International Women’s Day

International Women's Day

photo credit Google Images

Aspen Whitehead, Staff Writer

Living as a teenager in the twenty-first century is already quite a difficult feat, but living as a teenager and being a woman in the twenty-first century is even harder.

International Women’s Day fell on March 8th, and it is a day to celebrate the strength and struggle of those before us and who are currently struggling. International Women’s Day is a global day of advocacy designed to celebrate women’s work and promote women’s rights. The first International Women’s Day was held in 1909 by the Socialist Party of America as way to honor the 1908 garment workers strike. This year’s theme of the celebration was Press for Progress. Inspired by movements like Me Too and Times Up, the Press For Progress campaign encourages people everywhere to continue to speak out, stand up, and advocate for gender equality. Though International Women’s Day is celebrated globally, it’s not an official holiday in all countries. The United States does not officially recognize International Women’s Day as a holiday, for example.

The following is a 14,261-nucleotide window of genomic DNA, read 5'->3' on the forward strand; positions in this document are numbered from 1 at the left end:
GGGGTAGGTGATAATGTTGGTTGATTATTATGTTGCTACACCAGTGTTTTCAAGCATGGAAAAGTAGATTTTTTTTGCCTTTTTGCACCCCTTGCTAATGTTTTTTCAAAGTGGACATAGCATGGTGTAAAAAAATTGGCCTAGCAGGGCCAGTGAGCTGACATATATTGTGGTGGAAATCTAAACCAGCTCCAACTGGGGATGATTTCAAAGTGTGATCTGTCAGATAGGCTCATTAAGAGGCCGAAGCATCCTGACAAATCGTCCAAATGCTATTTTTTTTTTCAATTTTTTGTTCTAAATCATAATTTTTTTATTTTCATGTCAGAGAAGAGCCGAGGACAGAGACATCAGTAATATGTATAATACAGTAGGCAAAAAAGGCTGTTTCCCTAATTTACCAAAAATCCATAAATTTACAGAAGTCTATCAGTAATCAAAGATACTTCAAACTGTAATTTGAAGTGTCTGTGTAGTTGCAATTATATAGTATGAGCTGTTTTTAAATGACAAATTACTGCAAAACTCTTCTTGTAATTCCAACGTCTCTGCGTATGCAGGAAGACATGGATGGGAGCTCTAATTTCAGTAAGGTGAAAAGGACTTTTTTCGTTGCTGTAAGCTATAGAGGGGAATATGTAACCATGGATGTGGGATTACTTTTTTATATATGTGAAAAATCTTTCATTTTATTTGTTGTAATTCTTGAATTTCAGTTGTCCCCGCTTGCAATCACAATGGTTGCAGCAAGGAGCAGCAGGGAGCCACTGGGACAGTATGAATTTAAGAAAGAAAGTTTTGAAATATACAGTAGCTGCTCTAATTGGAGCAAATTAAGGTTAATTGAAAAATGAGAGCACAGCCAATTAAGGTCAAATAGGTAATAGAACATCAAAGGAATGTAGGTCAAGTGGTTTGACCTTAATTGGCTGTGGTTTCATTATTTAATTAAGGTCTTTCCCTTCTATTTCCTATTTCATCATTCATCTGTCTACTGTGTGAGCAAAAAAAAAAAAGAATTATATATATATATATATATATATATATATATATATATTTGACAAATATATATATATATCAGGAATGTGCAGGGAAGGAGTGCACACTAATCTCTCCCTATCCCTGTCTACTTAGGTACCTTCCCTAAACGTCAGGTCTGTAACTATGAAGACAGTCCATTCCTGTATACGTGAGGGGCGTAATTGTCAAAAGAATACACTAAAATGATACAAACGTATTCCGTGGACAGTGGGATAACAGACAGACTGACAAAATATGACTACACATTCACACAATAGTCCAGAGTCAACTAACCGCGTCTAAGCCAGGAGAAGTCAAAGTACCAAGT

The women’s struggle is not something new, but it is still very much relevant. It will continue to be relevant until women get the acknowledgement they deserve. As a student in a co-ed public school, I sit in a history class with both girls and boys. Thus makes for often-frustrating conversations about women’s rights.  I say frustrating because I don’t think that schools in general discuss women’s rights enough. It is extremely important to educate everyone on this topic because if students are not educated on the true hardships that the women of history had to suffer through to get us where we are now, ignorance will prevail.

Having such a deep rooted past in simple human rights makes for often strong opinions on the topic. In my opinion, public schools need to spend more time explaining that part of our history.  I believe that after so many years the stories of these women deserve more than a sentence or two in history class. Education fights arrogance and ignorance. If schools made a greater effort in educating the new generation of kids on the development for the rights of people of color, women, immigrants, the disabled, or any minority, the level or arrogance in classrooms would dwindle. With less of this, there would be more understanding outside of the classroom.